Why Your Non-Traditional Division Needs to Prioritize Its System
How Offering Self-Service Tools Can Take Non-Credit Divisions From Good to Great
When a new online degree program is announced in the press, the program title is followed by a platform partnership. We often hear about Georgia Tech’s Online Master of Science in Computer Science (OMSCS) “on Udacity” or “on edX.” It is usually an over-simplification; each program makes use of multiple learning platforms.
Georgia Tech recently conducted an analysis of all of the platforms, processes and systems employed in our OMSCS program. The goal was to get a 30,000-foot view of the entire student lifecycle, and to identify all of the online destinations that students interact with throughout the program. While it can be difficult to conduct an analysis of this type at 100 percent accuracy, the attempt to do so can be revealing.
Although our analysis looked at every phase throughout the OMSCS student lifecycle, let’s focus on a single phase: Learning Engagement. This is the phase that includes all of the activities that happen within a single course. Each yellow box represents a component that is student facing. They may be platforms, plugins, tools or simply processes that are visible to the student in some way. The analysis of the OMSCS Engagement phase can be seen below:
Right away, you will notice that a typical OMSCS course might direct students to Udacity (a Massive Open Online Learning, MOOC, platform), Canvas (Georgia Tech’s learning management system), Bonnie (a programming assignment autograder), Peer Feedback (a peer review tool) or Piazza (a discussion forum).
So, when we talk about platforms for online learning at scale, we’re talking about multiple platforms—several of which have multiple layers of technologies or tools stacked atop them.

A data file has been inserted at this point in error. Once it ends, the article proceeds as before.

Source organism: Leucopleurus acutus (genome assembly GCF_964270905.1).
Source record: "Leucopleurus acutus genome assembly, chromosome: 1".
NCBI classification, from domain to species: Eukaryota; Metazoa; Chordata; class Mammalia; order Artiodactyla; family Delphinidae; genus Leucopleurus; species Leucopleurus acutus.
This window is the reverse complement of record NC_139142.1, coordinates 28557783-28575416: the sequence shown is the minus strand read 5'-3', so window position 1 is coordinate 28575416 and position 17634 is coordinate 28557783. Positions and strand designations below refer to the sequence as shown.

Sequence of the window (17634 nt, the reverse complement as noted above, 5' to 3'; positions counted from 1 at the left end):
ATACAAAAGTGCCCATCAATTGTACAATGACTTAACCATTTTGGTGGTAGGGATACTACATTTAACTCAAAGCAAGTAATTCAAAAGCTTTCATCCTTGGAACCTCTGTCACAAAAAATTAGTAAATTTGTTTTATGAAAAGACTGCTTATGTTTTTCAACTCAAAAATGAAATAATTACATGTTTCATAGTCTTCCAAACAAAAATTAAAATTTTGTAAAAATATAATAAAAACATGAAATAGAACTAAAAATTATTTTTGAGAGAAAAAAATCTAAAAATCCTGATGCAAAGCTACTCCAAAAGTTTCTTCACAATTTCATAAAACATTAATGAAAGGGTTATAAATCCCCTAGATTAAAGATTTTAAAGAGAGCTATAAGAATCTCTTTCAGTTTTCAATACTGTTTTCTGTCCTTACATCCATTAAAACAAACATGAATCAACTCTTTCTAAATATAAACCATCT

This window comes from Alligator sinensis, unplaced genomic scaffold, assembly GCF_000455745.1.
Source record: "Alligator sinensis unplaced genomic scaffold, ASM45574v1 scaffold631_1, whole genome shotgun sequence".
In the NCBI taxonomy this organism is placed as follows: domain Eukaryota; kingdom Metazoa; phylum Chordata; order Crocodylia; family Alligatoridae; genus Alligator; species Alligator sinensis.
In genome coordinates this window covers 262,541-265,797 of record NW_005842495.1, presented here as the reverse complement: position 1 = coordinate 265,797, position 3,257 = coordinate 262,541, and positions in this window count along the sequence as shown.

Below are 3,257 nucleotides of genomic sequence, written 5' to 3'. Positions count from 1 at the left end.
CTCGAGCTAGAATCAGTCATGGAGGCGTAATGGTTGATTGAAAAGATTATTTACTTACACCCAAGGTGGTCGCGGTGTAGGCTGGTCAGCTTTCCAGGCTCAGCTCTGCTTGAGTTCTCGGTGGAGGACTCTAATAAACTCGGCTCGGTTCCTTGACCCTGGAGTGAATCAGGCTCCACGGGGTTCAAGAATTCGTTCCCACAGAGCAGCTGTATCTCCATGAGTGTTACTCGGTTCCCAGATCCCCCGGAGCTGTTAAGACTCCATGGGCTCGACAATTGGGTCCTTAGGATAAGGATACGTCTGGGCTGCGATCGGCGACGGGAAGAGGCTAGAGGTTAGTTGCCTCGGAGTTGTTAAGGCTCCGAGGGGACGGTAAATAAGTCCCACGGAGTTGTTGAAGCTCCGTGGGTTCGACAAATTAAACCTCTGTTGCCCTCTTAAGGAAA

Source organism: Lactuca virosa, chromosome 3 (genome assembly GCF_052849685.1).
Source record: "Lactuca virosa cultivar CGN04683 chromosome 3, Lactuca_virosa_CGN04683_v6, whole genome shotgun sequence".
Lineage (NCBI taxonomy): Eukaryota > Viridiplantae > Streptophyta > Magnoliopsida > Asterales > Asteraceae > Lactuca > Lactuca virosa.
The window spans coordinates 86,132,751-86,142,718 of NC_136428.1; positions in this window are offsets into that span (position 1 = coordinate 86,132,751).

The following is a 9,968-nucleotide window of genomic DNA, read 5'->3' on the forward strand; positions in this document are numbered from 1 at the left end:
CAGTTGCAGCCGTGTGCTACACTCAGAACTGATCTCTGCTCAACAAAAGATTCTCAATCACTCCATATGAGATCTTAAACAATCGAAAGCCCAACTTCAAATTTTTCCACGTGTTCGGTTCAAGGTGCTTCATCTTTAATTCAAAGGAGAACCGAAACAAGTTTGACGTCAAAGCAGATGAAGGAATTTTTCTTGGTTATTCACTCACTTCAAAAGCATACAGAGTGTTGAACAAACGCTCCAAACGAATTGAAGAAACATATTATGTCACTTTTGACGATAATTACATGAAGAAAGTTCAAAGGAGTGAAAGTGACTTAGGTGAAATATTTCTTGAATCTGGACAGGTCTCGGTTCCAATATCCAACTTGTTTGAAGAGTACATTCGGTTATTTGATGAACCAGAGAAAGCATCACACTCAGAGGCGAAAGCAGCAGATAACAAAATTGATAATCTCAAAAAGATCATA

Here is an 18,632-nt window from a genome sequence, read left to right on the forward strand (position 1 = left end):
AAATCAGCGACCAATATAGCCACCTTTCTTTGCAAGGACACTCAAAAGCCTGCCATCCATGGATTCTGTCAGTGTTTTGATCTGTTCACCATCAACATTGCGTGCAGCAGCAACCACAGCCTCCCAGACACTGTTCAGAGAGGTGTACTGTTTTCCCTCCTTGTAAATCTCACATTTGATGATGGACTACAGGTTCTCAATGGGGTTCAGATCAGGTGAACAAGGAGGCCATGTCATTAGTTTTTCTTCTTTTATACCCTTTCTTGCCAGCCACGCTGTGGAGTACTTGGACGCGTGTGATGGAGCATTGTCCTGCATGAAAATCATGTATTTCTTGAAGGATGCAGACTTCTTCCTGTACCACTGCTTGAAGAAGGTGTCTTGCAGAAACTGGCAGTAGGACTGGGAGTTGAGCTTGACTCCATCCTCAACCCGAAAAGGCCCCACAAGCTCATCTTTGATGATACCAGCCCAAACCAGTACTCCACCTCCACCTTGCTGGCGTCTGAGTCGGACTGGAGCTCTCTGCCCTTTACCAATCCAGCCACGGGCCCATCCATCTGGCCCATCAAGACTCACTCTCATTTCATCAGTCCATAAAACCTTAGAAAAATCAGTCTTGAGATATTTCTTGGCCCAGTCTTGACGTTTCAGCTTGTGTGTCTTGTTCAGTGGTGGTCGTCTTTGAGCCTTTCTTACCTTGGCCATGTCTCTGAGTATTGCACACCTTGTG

Platforms’ Three Functional Areas
Why are we piecing together so many disparate platforms? Online learning platforms are typically technologies that are trying to perform three broad functions:
The reality is, no platform excels in all three. MOOC platforms may often be really strong in CAM, allowing an instructional team to easily lay out a series of videos or quizzes into a pleasant experience for learners. However, they typically suffer from weak capabilities in EM or LM—lacking full-featured private messaging or discussion boards, synchronous interaction capabilities, gradebooks or enrollment mechanisms. Platforms that are strong in LM sometimes leave room for improvement as CAM or EM platforms.
A Single Platform?
Should we strive to combine all of these functions into a single platform? There would certainly be a variety of benefits in doing so, including, but not limited to:
Whether we pursue a single platform or not, we should work towards all of these goals. However, over the course of the past six years in the MOOC space and over 40 years of delivering learning from a distance at Georgia Tech, our work with multiple platforms leads us to believe that no single platform can (or should) do it all. Three developments have led us to this conclusion:
In the following sections, we will expand on each of these to make the argument that forward-looking educators should anticipate using more learning platforms, not fewer.
Platforms’ Pedagogical Approaches
Most learning platforms would hesitate to admit it, but they generally focus on a specific pedagogical approach. For example, most MOOC platforms prioritize video content. While they all offer a variety of tools for assessment, collaboration and more, video is king in MOOC platforms.
On the other hand, adaptive platforms focus primarily on personalized learning paths and custom feedback. Learning management system (LMS) platforms focus on simplifying administrative tasks for instructors, freeing them to be more effective educators. Discussion platforms focus on peer-based learning, and allow instructors to facilitate learning communities. Most successful educational technology companies’ product teams will initially subscribe to a single pedagogical approach and build their learning platform accordingly.